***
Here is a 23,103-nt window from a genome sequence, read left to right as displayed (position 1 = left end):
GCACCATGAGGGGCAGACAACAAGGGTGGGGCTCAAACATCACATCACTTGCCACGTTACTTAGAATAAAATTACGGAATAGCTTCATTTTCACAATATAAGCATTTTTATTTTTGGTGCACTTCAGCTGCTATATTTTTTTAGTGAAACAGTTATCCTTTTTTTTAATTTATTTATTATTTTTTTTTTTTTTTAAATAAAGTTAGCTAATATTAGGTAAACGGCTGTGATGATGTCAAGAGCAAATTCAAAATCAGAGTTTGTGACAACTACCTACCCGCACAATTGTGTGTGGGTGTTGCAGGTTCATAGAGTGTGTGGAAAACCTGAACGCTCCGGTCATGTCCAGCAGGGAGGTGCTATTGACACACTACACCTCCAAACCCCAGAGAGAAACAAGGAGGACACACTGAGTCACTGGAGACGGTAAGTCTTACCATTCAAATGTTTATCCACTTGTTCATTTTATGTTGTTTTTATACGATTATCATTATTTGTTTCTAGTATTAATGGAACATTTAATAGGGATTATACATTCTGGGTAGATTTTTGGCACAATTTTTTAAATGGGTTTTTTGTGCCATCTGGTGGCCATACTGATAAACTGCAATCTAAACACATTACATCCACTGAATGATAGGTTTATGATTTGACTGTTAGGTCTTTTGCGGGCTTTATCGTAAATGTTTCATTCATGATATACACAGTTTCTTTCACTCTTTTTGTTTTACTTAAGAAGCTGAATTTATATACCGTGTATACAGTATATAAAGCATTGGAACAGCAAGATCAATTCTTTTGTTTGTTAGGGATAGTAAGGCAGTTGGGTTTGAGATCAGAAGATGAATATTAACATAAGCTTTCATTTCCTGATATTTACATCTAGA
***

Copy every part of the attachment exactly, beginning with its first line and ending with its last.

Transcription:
Here is a 23,103-nt window from a genome sequence, read left to right as displayed (position 1 = left end):
GCACCATGAGGGGCAGACAACAAGGGTGGGGCTCAAACATCACATCACTTGCCACGTTACTTAGAATAAAATTACGGAATAGCTTCATTTTCACAATATAAGCATTTTTATTTTTGGTGCACTTCAGCTGCTATATTTTTTTAGTGAAACAGTTATCCTTTTTTTTAATTTATTTATTATTTTTTTTTTTTTTTAAATAAAGTTAGCTAATATTAGGTAAACGGCTGTGATGATGTCAAGAGCAAATTCAAAATCAGAGTTTGTGACAACTACCTACCCGCACAATTGTGTGTGGGTGTTGCAGGTTCATAGAGTGTGTGGAAAACCTGAACGCTCCGGTCATGTCCAGCAGGGAGGTGCTATTGACACACTACACCTCCAAACCCCAGAGAGAAACAAGGAGGACACACTGAGTCACTGGAGACGGTAAGTCTTACCATTCAAATGTTTATCCACTTGTTCATTTTATGTTGTTTTTATACGATTATCATTATTTGTTTCTAGTATTAATGGAACATTTAATAGGGATTATACATTCTGGGTAGATTTTTGGCACAATTTTTTAAATGGGTTTTTTGTGCCATCTGGTGGCCATACTGATAAACTGCAATCTAAACACATTACATCCACTGAATGATAGGTTTATGATTTGACTGTTAGGTCTTTTGCGGGCTTTATCGTAAATGTTTCATTCATGATATACACAGTTTCTTTCACTCTTTTTGTTTTACTTAAGAAGCTGAATTTATATACCGTGTATACAGTATATAAAGCATTGGAACAGCAAGATCAATTCTTTTGTTTGTTAGGGATAGTAAGGCAGTTGGGTTTGAGATCAGAAGATGAATATTAACATAAGCTTTCATTTCCTGATATTTACATCTAGA